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Imitation and the Role of Information in Overcoming Coordination Failures

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We model the structure of a firm or an organization as a network and consider minimum-effort games played on this network as a metaphor for cooperations failing due to coordination failures. For a family of behavioral rules, including Imitate the Best and the Proportional Imitation Rule, we show that inefficient conventions arise independently of the interaction structure, if information is limited to the interaction neighborhoods. However, in the presence of informational spillovers, a minimal condition on the network guarantees that efficient conventions will eventually dominate. An analogous result is established for average opinion games.

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File URL: http://homepage.univie.ac.at/Papers.Econ/RePEc/vie/viennp/vie1008.pdf
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Paper provided by University of Vienna, Department of Economics in its series Vienna Economics Papers with number 1008.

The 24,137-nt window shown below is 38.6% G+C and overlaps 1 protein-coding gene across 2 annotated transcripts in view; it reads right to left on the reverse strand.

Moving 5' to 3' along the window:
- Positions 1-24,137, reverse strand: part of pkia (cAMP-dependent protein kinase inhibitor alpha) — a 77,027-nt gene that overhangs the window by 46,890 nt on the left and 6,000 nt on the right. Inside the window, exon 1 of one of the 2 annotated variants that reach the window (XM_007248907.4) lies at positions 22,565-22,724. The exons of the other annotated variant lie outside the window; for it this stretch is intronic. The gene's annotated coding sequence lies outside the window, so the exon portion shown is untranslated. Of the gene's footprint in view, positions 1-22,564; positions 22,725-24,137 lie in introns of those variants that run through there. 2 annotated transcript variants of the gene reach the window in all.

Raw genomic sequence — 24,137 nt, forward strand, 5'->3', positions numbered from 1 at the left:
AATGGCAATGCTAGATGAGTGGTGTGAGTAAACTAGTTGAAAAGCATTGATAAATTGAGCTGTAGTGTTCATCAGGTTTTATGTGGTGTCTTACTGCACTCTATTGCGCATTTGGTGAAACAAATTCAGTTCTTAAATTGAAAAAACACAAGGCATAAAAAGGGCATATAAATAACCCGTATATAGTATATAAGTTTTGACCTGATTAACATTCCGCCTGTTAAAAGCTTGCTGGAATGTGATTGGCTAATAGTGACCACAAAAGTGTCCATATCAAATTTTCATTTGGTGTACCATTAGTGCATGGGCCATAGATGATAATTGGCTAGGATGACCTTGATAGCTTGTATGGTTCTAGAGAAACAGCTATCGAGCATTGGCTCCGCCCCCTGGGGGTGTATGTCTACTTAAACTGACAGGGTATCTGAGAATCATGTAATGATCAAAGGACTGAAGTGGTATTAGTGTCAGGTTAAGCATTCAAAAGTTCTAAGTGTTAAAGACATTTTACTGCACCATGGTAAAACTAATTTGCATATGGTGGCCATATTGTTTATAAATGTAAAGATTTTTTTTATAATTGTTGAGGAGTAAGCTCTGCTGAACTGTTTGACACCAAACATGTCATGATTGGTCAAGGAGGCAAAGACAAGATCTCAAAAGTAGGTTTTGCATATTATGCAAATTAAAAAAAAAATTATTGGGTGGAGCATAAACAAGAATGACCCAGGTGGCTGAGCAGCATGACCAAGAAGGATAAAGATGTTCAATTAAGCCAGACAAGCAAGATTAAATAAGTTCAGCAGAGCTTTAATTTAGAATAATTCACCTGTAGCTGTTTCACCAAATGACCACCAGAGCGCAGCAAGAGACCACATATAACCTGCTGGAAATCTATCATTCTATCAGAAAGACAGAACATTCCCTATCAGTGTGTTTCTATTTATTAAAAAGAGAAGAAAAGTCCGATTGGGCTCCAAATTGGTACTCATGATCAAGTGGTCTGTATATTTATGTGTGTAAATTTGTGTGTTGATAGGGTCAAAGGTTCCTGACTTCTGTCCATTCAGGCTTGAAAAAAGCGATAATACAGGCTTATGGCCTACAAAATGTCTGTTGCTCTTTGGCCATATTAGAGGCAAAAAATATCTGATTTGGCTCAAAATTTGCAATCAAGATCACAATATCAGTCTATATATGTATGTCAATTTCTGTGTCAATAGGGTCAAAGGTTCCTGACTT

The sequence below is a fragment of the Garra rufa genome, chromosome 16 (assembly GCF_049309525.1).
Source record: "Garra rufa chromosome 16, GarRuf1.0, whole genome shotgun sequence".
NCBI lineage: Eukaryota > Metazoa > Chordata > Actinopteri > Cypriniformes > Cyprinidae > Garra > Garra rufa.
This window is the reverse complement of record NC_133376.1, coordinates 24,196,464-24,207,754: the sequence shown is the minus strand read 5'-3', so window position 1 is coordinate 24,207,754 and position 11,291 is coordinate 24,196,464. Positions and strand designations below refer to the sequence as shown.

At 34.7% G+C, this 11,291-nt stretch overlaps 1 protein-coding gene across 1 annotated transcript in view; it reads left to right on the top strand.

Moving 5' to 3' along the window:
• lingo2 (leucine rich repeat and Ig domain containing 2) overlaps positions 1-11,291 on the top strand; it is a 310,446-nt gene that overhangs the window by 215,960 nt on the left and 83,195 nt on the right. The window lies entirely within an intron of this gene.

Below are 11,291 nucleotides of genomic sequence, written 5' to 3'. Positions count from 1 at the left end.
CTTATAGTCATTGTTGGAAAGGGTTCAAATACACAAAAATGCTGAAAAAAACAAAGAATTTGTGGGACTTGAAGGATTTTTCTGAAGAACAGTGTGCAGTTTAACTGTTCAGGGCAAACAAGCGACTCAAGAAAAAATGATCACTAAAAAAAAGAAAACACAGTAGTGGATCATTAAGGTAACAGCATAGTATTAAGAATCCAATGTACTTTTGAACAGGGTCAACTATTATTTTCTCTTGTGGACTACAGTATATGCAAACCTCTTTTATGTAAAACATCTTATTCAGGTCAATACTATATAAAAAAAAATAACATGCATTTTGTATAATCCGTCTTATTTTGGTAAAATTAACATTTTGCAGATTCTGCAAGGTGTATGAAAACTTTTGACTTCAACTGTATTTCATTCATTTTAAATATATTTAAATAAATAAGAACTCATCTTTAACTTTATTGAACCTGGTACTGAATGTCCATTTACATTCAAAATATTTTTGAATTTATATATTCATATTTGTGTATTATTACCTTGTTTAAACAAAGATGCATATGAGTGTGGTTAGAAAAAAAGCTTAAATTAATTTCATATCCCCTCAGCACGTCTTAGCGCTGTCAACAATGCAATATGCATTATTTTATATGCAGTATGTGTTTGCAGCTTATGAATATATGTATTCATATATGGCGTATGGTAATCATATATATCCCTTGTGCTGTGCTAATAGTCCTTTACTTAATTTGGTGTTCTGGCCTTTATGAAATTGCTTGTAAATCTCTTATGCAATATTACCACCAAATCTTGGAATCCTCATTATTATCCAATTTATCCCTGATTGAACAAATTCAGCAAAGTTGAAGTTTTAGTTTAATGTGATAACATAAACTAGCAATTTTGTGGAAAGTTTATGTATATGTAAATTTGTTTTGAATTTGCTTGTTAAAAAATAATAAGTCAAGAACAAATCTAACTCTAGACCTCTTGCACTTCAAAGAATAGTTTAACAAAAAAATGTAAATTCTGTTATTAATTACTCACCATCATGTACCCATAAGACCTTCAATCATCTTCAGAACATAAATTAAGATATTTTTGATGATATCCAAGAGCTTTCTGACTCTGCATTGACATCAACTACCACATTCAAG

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Date of creation: Sep 2010
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Handle: RePEc:vie:viennp:1008

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Web page: http://www.univie.ac.at/vwl

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  2. Blume, Andreas & Ortmann, Andreas, 2007. "The effects of costless pre-play communication: Experimental evidence from games with Pareto-ranked equilibria," Journal of Economic Theory, Elsevier, vol. 132(1), pages 274-290, January.
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  14. Karl H. Schlag, 1995. "Why Imitate, and if so, How? A Bounded Rational Approach to Multi-Armed Bandits," Discussion Paper Serie B 361, University of Bonn, Germany, revised Mar 1996.
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Cited by:
  1. Cui, Zhiwei, 2014. "More neighbors, more efficiency," Journal of Economic Dynamics and Control, Elsevier, vol. 40(C), pages 103-115.
  2. Simon Weidenholzer, 2010. "Coordination Games and Local Interactions: A Survey of the Game Theoretic Literature," Games, MDPI, Open Access Journal, vol. 1(4), pages 551-585, November.

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